Syrian President Bashar al-Assad sent congratulations to North Korea ahead of Kim Il Sung's birthday and said the two countries were "conducting a war against big powers' wild ambition to subject all countries to their expansionist and dominationist policy," North Korea's KCNA news agency said.
North Korea's foreign ministry said the approach of the U.S. Navy strike group showed Washington's "reckless moves for invading had reached a serious phase."
"We will take the toughest counteraction against the provocateurs in order to defend ourselves by powerful force of arms and keep to the road chosen by ourselves," an unidentified ministry spokesman said.
U.S. officials said at the weekend the carrier group would take more than a week to reach waters near the Korean peninsula.
A statement from U.S. forces in South Korea on Tuesday said General Vincent Brooks, commander of United States Forces Korea, would not attend a Congressional hearing expected this month because of the "security situation on the Korean Peninsula." The statement said the step was not unprecedented.
Russia's Foreign Ministry, ahead of a visit by U.S. Secretary of State Rex Tillerson, said it was concerned about many aspects of U.S. foreign policy, particularly North Korea.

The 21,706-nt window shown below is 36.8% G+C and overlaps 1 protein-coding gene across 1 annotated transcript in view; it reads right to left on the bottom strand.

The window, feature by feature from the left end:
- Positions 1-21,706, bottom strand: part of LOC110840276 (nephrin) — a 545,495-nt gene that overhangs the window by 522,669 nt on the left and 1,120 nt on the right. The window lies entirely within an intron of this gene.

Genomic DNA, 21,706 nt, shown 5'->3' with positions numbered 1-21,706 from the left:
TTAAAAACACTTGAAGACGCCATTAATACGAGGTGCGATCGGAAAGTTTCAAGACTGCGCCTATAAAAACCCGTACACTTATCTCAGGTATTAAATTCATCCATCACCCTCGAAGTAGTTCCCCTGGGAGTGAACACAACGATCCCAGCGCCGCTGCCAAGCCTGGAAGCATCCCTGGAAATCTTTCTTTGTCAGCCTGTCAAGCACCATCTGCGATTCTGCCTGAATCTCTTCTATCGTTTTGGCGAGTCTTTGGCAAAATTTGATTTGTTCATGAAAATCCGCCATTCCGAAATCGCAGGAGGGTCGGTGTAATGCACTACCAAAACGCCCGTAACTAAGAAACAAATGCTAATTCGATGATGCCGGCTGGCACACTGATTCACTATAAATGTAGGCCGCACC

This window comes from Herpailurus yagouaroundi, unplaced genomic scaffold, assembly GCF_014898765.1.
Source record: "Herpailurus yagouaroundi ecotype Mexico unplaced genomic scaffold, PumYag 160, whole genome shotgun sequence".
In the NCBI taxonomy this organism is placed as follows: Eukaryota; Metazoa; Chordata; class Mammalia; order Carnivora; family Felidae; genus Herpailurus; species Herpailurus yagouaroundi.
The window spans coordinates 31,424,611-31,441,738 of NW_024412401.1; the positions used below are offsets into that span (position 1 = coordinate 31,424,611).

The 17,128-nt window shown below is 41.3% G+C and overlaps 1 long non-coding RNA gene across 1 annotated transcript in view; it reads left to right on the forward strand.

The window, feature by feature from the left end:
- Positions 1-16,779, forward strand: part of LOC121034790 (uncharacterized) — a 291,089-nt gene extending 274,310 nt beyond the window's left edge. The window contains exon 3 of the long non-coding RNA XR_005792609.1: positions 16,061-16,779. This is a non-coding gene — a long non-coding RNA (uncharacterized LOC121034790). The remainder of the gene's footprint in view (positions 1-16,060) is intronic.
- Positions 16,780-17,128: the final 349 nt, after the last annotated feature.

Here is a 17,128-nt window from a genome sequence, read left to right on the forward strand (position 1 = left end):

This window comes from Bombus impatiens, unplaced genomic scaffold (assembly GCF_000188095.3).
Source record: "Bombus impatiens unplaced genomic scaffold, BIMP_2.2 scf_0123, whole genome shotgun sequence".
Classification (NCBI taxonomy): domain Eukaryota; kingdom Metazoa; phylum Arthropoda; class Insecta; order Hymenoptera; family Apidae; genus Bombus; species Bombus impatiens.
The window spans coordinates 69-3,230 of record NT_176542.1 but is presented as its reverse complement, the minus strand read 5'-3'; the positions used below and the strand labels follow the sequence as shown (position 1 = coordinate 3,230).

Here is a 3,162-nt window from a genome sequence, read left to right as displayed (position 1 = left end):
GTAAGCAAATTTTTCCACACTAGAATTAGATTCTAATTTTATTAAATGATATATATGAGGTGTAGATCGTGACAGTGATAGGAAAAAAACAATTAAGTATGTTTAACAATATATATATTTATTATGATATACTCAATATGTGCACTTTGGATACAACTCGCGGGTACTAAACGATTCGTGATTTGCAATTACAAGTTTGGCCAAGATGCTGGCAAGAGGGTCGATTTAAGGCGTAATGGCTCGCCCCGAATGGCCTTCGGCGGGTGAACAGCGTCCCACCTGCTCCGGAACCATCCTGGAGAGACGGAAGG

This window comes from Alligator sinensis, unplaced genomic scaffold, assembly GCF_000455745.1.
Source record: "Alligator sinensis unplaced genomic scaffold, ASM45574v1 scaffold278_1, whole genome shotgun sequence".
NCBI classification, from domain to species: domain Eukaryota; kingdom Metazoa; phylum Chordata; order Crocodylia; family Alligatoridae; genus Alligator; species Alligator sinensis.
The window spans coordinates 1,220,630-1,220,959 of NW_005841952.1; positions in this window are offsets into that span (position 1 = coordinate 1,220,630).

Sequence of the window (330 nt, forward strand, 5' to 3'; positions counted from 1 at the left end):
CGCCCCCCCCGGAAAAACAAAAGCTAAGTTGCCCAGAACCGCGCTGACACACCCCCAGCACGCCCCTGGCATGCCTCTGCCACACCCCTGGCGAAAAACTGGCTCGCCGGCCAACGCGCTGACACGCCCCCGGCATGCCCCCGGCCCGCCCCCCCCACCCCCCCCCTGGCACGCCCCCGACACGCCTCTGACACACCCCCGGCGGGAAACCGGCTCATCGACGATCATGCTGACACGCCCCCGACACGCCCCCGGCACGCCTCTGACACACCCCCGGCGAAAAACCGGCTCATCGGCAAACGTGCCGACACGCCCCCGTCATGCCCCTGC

"We are really worried about what Washington has in mind for North Korea after it hinted at the possibility of a unilateral military scenario," the ministry said in a statement.
"It's important to understand how that would tally with collective obligations on denuclearizing the Korean peninsula, something that is underpinned in U.N. Security Council resolutions."
China and South Korea agreed on Monday to impose tougher sanctions on North Korea if it carried out nuclear or long-range missile tests, a senior official in Seoul said.
On Tuesday, a fleet of North Korean cargo ships headed home, mostly fully laden, after China ordered its trading companies to return coal, sources with direct knowledge of the trade said.
China banned all imports of North Korean coal, the country's most important export, on Feb. 26, but Washington has questioned how well the sanction was being implemented.